CEO of Jacksonville’s second-largest air carrier discusses whether it will add more destinations

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Gary Kelly, chairman and CEO of Southwest Airlines.

Oct. 13, 2020 (Courtesy of the Jacksonville Business Journal)

While now may not seem like the opportune time for expansion, Southwest Airlines sees adding new dots to its network as a tool to stymie the COVID-19 crisis facing the industry.

Southwest Airlines Co. (NYSE: LUV) made headlines earlier this month when it announced intentions to add Miami and Palm Springs, California to its network. With these two new destinations and flights to Steamboat Springs, Colorado on tap to start this winter, the Dallas-based carrier will serve 92 U.S. locations.

Miami and Palm Springs have something in common — both are heavy leisure destinations, which is appealing to Southwest considering business travel is largely nonexistent and its return timeline is hazy.

In a Sept. 9 interview with the Dallas Business Journal, Gary Kelly, Southwest chairman and CEO  (PICTURED ABOVE), was asked if the addition of Miami and Palm Springs was a harbinger of Southwest adding more destinations in the next few months.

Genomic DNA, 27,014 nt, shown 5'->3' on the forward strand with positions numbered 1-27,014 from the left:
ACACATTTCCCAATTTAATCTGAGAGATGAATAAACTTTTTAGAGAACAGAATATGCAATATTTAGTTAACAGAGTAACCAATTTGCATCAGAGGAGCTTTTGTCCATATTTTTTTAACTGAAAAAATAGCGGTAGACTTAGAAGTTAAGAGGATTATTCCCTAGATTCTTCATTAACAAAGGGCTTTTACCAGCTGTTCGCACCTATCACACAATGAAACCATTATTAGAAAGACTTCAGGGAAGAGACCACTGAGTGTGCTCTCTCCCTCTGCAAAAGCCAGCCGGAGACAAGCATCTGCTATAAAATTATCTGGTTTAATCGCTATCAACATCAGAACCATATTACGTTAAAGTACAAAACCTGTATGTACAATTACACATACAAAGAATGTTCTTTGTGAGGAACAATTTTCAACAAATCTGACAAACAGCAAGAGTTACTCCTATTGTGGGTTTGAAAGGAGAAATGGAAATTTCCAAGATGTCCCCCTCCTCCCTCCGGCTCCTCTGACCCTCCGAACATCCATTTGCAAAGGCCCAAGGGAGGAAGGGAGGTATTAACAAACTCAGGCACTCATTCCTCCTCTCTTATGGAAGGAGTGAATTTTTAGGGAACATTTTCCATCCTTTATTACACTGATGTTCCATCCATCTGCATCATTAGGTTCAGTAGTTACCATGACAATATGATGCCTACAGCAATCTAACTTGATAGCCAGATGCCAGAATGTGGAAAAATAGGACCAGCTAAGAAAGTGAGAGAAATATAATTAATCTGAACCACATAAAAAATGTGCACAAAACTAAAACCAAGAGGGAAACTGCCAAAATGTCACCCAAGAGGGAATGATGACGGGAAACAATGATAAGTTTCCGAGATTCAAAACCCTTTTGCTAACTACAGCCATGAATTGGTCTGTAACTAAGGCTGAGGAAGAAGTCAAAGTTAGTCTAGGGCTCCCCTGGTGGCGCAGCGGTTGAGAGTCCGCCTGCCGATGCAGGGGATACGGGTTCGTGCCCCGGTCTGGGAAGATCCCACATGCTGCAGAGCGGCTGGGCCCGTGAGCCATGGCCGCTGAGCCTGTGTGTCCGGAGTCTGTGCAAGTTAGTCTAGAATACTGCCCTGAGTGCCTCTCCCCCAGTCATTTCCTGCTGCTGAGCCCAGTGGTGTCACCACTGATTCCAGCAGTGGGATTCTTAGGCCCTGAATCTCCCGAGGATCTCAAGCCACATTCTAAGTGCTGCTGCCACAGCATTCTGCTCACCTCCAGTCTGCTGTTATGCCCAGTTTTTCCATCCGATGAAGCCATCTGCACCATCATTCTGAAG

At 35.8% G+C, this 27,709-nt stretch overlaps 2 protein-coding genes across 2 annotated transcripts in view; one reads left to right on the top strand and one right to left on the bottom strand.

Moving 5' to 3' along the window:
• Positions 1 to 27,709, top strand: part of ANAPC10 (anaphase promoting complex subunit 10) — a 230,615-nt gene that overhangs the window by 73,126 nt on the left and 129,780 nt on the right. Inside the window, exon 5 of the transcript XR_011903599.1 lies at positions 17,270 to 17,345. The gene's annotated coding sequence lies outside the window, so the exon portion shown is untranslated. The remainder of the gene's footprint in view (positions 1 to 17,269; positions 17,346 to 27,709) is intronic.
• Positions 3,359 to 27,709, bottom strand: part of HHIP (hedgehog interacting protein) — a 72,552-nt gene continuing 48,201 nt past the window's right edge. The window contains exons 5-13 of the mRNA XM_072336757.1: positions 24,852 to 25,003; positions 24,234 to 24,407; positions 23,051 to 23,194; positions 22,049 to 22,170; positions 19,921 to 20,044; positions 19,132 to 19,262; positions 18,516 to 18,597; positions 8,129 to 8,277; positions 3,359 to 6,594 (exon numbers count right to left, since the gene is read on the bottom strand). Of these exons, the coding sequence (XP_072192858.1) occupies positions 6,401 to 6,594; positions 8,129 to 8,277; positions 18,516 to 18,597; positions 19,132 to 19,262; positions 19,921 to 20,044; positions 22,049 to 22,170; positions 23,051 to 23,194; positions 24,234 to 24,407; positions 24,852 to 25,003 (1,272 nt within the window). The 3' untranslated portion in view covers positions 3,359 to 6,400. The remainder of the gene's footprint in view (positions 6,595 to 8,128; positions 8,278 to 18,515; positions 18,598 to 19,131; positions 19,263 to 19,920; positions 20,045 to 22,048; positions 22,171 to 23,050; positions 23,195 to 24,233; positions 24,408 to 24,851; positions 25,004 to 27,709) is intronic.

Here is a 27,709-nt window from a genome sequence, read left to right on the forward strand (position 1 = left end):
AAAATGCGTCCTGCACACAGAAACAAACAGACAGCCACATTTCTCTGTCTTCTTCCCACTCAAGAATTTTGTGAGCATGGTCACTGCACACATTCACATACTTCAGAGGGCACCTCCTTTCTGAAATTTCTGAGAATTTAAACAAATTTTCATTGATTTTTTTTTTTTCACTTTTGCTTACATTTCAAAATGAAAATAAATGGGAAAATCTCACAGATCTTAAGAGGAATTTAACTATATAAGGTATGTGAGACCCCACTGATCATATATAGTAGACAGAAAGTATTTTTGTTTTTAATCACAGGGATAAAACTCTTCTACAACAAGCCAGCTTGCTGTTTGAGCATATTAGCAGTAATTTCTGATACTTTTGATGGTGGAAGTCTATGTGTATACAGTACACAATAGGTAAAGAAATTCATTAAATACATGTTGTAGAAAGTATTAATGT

“I think we’ll want to walk before we run and test this and make sure that we’re right,” Kelly said“Adding Miami and Palm Springs at the margin isn’t going to make or break Southwest. If those are successful, then there’s every reason to believe that we would want to continue to pursue that right now.”

Kelly said there are upwards of 70 more cities — or 50 on the conservative side — where Southwest could expand in the U.S. and the rest of the Americas with its all-737 fleet.

“Now, we have the exact opposite,” Kelly said. “We have too many airplanes serving existing cities and customers. So, it actually provides an interesting opportunity to go after those dots that we haven’t been able to pursue.”

Jeff Pelletier, managing director of Dallas-based Airline Data Inc., described Southwest’s additions of Miami and Palm Springs as “opportunistic,” as it delivers leisure-oriented cities to customers in a time when business travel will take a while to rebound.

As far as other cities Southwest could enter, Pelletier pointed to some destinations with high leisure traffic.

“Some of the largest remaining leisure markets without Southwest service include Savannah, Georgia; Myrtle Beach, South Carolina; and Asheville, North Carolina,” Pelletier said. “However, markets like Myrtle Beach are already dominated by other low-fare carriers, which means they could be less attractive to Southwest in the short term.”

Southwest was the second largest carrier in Jacksonville in 2019, carrying 17.4% of the passengers who flew into the First Coast.

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